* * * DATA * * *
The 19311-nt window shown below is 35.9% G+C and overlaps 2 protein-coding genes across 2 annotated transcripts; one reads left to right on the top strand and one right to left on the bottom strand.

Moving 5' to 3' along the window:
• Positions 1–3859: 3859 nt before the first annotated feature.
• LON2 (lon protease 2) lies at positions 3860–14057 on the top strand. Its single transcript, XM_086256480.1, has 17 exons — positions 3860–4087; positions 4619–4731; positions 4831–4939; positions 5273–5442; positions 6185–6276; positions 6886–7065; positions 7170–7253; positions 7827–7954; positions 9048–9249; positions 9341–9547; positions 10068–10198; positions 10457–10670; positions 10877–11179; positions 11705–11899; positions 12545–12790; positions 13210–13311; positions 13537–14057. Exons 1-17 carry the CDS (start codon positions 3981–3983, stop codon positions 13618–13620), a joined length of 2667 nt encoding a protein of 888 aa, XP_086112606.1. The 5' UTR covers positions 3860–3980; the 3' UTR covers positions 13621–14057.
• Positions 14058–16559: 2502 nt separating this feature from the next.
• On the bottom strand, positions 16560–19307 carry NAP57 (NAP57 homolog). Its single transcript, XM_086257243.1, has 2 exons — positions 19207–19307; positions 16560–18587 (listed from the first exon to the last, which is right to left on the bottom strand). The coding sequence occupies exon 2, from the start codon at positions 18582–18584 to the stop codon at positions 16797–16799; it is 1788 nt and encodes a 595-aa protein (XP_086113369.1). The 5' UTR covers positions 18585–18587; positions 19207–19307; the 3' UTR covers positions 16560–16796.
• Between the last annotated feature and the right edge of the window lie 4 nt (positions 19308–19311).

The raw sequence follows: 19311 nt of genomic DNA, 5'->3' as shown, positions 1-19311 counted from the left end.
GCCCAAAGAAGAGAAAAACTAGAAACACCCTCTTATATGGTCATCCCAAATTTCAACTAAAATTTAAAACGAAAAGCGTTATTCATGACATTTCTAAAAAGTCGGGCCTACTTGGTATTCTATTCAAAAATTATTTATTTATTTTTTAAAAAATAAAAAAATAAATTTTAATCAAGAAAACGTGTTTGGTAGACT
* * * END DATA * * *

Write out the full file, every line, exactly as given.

The 19311-nt window shown below is 35.9% G+C and overlaps 2 protein-coding genes across 2 annotated transcripts; one reads left to right on the top strand and one right to left on the bottom strand.

Moving 5' to 3' along the window:
• Positions 1–3859: 3859 nt before the first annotated feature.
• LON2 (lon protease 2) lies at positions 3860–14057 on the top strand. Its single transcript, XM_086256480.1, has 17 exons — positions 3860–4087; positions 4619–4731; positions 4831–4939; positions 5273–5442; positions 6185–6276; positions 6886–7065; positions 7170–7253; positions 7827–7954; positions 9048–9249; positions 9341–9547; positions 10068–10198; positions 10457–10670; positions 10877–11179; positions 11705–11899; positions 12545–12790; positions 13210–13311; positions 13537–14057. Exons 1-17 carry the CDS (start codon positions 3981–3983, stop codon positions 13618–13620), a joined length of 2667 nt encoding a protein of 888 aa, XP_086112606.1. The 5' UTR covers positions 3860–3980; the 3' UTR covers positions 13621–14057.
• Positions 14058–16559: 2502 nt separating this feature from the next.
• On the bottom strand, positions 16560–19307 carry NAP57 (NAP57 homolog). Its single transcript, XM_086257243.1, has 2 exons — positions 19207–19307; positions 16560–18587 (listed from the first exon to the last, which is right to left on the bottom strand). The coding sequence occupies exon 2, from the start codon at positions 18582–18584 to the stop codon at positions 16797–16799; it is 1788 nt and encodes a 595-aa protein (XP_086113369.1). The 5' UTR covers positions 18585–18587; positions 19207–19307; the 3' UTR covers positions 16560–16796.
• Between the last annotated feature and the right edge of the window lie 4 nt (positions 19308–19311).

The raw sequence follows: 19311 nt of genomic DNA, 5'->3' as shown, positions 1-19311 counted from the left end.
GCCCAAAGAAGAGAAAAACTAGAAACACCCTCTTATATGGTCATCCCAAATTTCAACTAAAATTTAAAACGAAAAGCGTTATTCATGACATTTCTAAAAAGTCGGGCCTACTTGGTATTCTATTCAAAAATTATTTATTTATTTTTTAAAAAATAAAAAAATAAATTTTAATCAAGAAAACGTGTTTGGTAGACT